As I’m editing Attorney At Work’s social media e-book this month, I’m reminded of the formidable distance between what we could be doing and what’s realistically doable. This applies to producing content and professional engagement on social media, but also to so many things in our lives: taxes, dealing with walk-in closets, the back of the fridge.
"I dare say an electronic book is quite the rage these days."
My list is pretty lengthy.
Before I sat down to work on it, the project seemed intimidating. Similarly, a “Do Now” list can put some of us off a task entirely. So break it down into the manageable. You don’t need to start with a weekly blog post or a monthly newsletter. Commit to writing for your firm’s blog quarterly. Still daunting? Ok, start smaller. Set up a meeting with the firm partner in charge of marketing or your CMO and discuss where you should focus your efforts.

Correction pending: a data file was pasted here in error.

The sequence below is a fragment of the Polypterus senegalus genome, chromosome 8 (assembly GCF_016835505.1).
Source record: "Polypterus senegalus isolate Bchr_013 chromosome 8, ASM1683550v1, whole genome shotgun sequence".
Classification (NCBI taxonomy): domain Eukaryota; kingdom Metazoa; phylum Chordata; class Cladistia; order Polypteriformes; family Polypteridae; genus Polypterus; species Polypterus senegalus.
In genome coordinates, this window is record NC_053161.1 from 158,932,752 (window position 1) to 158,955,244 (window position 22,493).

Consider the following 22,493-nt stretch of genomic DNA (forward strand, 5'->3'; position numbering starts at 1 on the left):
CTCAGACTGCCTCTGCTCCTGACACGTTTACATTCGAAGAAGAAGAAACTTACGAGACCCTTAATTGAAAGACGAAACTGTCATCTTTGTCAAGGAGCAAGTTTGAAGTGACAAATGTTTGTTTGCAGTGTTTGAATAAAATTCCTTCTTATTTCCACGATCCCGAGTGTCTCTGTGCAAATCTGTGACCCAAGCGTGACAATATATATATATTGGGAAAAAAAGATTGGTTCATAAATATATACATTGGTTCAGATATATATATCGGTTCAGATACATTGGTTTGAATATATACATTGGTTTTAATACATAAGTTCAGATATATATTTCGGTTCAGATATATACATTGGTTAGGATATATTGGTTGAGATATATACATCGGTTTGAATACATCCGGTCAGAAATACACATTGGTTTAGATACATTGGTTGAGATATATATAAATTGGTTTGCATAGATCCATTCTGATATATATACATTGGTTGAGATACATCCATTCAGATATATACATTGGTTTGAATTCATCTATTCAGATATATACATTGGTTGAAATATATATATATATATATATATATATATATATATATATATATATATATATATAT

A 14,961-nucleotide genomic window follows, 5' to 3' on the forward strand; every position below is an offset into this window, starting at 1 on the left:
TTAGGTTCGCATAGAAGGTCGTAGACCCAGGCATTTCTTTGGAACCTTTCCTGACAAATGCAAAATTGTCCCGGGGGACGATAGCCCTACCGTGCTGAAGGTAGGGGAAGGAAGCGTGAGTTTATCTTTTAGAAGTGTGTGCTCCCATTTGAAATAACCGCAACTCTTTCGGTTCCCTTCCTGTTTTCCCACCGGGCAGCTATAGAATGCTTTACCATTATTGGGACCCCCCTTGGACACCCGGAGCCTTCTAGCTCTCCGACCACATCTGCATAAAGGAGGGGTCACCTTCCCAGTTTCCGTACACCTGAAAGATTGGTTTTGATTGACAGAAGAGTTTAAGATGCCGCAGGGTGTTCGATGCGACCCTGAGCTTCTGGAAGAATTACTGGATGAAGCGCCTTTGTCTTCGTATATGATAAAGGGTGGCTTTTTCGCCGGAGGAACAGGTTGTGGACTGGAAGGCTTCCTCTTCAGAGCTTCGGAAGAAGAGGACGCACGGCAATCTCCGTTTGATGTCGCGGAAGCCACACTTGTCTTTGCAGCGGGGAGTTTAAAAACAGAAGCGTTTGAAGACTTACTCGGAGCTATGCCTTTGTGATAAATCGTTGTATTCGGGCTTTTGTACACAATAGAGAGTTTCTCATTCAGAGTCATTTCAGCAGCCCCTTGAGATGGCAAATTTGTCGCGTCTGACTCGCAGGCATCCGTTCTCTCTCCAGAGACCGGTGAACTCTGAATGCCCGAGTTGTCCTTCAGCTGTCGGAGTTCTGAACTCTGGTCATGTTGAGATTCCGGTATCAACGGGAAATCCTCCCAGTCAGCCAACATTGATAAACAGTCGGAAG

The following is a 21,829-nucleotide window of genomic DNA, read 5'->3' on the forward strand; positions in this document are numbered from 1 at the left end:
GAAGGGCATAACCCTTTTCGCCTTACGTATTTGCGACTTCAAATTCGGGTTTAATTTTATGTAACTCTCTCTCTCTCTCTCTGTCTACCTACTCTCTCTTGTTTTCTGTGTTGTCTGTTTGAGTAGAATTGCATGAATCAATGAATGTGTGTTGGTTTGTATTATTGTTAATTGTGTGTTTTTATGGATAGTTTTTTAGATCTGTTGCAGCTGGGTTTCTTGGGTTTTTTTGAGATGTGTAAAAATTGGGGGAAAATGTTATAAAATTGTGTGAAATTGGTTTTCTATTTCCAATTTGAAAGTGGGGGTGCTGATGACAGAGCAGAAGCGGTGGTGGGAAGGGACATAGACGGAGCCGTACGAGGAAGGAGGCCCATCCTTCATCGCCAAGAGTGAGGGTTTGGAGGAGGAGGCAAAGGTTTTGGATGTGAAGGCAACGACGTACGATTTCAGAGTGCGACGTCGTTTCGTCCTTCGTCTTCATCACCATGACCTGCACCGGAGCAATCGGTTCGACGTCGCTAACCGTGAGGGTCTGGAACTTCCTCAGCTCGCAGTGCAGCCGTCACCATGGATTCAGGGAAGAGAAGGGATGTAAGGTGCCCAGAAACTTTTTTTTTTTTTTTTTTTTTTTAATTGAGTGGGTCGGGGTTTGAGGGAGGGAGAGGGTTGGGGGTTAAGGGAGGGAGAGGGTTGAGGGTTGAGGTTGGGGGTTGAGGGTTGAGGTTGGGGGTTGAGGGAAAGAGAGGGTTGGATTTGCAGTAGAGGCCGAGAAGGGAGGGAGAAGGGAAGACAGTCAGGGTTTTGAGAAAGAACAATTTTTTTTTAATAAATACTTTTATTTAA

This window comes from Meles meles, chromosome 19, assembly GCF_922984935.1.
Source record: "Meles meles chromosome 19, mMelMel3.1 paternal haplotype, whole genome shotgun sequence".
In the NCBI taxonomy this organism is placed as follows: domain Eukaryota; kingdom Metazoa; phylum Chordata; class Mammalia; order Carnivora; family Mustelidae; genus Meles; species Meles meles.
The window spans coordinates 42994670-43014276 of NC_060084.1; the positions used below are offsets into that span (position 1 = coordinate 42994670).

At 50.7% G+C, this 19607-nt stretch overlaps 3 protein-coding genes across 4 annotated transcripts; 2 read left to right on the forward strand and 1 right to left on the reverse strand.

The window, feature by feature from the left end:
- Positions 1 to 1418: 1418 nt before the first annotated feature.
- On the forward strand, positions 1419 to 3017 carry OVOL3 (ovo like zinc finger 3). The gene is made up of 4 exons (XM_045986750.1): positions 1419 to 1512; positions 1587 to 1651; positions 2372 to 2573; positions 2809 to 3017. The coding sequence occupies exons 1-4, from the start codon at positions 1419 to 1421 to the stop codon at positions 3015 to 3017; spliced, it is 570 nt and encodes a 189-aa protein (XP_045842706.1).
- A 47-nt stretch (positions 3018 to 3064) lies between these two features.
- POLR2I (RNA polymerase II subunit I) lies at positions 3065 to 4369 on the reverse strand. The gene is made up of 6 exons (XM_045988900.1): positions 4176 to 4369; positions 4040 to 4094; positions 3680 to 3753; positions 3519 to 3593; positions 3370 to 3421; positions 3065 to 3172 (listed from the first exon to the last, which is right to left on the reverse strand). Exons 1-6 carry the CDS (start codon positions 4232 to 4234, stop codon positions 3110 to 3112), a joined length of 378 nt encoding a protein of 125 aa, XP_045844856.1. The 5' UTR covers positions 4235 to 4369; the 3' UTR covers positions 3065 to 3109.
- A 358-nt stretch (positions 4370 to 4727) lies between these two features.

According to Greentarget, 91% of in-house counsel rated an attorney’s articles and speeches as very to somewhat important when making evaluations of whom to hire, and 77% rated relevant blog posts as such. Of note, only 67% rated peer-reviewed rankings and directories as very to somewhat important.
What does this mean? You can’t rely on what others say about you; you have to get out there and speak on your own behalf.
Building a body of published expertise can’t be an also-ran. It is vital to business development. Reverse engineer what it will take to get it accomplished. And don’t wait for a lull in work to start. That’s what’s known as procrastination.
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